So, while it is true that from the moment Othello first appears he is attractive, by ever increasing degrees as the plot develops, he becomes repellent. As we stand back to make our final judgement on whether his valour and virtue ultimately make him admirable, it is surely not possible to overlook his despicable behaviour. What perhaps should be done in the final evaluation is to reconsider the nature of his virtue and valour at the start of the play and question whether it was always founded on sand. From his words early on 'I fetch my life and bearing/ from men of royal siege' to his final words of the play, 'to die upon a kiss' his sense of his own significance is overwhelming.  Othello is certainly not 'ultimately' admirable and the question must be asked, is he ever?  

It is also important to note that even when he is most glorious – and apparently admirable, there are many who cannot countenance his 'pride, pomp and circumstance'.

Examiner commentary

This is a very confident and accomplished response, and although the ideas are a bit overpacked at times and the argument a little overdone, the candidate writes in an assured way.


The response is well structured and the task is always in the candidate's mind. The candidate argues perceptively with a strong and assured personal voice. There is a confident use of literary critical concepts and terminology and the written expression is very secure. Quotation is neatly woven into the argument.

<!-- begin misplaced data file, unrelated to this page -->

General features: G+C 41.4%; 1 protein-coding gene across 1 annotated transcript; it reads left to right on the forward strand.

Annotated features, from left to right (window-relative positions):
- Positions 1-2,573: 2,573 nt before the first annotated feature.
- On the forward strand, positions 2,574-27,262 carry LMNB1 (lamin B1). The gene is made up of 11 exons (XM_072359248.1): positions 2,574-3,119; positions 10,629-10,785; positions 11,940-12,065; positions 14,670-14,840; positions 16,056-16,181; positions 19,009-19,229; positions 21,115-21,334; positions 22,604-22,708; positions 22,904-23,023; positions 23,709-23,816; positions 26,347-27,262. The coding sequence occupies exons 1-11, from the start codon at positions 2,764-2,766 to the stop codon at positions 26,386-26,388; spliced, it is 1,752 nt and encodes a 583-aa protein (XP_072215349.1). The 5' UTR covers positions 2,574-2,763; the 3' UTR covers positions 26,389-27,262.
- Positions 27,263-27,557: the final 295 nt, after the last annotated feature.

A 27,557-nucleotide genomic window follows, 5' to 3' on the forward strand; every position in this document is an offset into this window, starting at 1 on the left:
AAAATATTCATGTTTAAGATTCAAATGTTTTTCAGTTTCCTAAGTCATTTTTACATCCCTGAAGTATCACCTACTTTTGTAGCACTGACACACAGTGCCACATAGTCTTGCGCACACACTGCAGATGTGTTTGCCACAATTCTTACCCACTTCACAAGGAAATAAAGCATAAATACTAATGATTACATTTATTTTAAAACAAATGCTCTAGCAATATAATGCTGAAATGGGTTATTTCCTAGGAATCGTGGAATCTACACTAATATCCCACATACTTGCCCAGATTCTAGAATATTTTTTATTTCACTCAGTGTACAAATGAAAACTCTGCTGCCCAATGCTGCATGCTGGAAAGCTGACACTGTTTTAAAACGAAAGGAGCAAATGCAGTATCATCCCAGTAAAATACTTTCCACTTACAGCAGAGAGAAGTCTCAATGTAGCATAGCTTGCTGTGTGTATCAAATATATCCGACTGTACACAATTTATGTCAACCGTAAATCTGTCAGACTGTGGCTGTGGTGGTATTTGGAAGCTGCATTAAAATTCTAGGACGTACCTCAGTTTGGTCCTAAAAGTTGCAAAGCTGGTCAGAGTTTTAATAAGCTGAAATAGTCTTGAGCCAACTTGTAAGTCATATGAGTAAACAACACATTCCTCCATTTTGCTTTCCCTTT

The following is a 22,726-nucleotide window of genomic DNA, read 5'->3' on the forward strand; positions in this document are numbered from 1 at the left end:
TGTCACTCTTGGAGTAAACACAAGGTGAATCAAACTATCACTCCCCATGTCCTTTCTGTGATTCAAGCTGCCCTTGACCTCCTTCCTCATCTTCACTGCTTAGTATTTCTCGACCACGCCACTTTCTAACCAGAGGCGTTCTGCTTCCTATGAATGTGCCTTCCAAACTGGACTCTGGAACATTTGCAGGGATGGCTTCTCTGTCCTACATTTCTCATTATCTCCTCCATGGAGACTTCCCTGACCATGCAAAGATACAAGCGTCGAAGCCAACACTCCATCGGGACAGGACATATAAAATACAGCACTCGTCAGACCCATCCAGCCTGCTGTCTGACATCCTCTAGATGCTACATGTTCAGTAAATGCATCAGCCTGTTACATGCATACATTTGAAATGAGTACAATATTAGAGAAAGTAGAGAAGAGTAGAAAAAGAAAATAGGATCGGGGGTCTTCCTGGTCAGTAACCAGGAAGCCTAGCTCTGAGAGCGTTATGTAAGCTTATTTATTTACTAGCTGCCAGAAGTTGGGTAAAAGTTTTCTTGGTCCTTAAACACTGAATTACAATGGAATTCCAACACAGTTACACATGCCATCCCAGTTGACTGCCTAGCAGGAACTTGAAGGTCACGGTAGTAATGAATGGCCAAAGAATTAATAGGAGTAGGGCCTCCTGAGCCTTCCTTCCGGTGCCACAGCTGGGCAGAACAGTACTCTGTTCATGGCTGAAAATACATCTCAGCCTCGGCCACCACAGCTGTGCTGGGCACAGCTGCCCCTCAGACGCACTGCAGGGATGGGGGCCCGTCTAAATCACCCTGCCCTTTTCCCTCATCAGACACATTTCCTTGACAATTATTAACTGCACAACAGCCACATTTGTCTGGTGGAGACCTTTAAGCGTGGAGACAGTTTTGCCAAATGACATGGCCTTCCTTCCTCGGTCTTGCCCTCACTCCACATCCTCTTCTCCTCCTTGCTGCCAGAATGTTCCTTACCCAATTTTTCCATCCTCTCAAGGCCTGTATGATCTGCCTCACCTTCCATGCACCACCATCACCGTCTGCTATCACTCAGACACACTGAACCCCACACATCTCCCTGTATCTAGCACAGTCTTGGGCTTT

There is perceptive understanding that Shakespeare has constructed this drama to shape meanings. Comment here is often implicit, but there is valid discussion of the structure of the play in relation to the task and on language choices.


Contextual understanding is clear with a sharp focus on military and gender contexts. These are well linked to the tragic genre.


As the candidate fully engages with the task and valour and virtue, there is perceptive exploration of the tragic genre thereby implicitly establishing connections across literary texts.


There is perceptive and confident engagement with the debate here and the candidate clearly knows the text well and selects appropriate material for the argument. The candidate is really thinking about the task and offers some complexity in the answer, well aware of the ambiguities that the play and task set up.

This response seems consistent with the band 5 descriptors.

This resource is part of the Aspects of tragedy resource package.

  • 1

    How is Othello's race a factor in the play?

    Othello ascends to the rank of the Venetian military, a city - much like Elizabethan England when the play was written - rife with racism. A general in the army, Othello holds a distinguished place in the Duke's court due to his victories in battle, but not an equal one. He suffers barbs and preconceived notions, yet Othello is esteemed and wins the love of the daughter of a nobleman. However, Brabantio is enraged by Othello's marriage to Desdemona and claims Othello used magic to compel her to run to his "sooty bosom". Race is a factor in the tragedy both in those who seek to destroy Othello, and the victims of the schemes - Othello and Desdemona. Perhaps the most pernicious form of race as an instrument of division is Othello's own view of himself as an outsider, which makes him more susceptible to Iago's plan.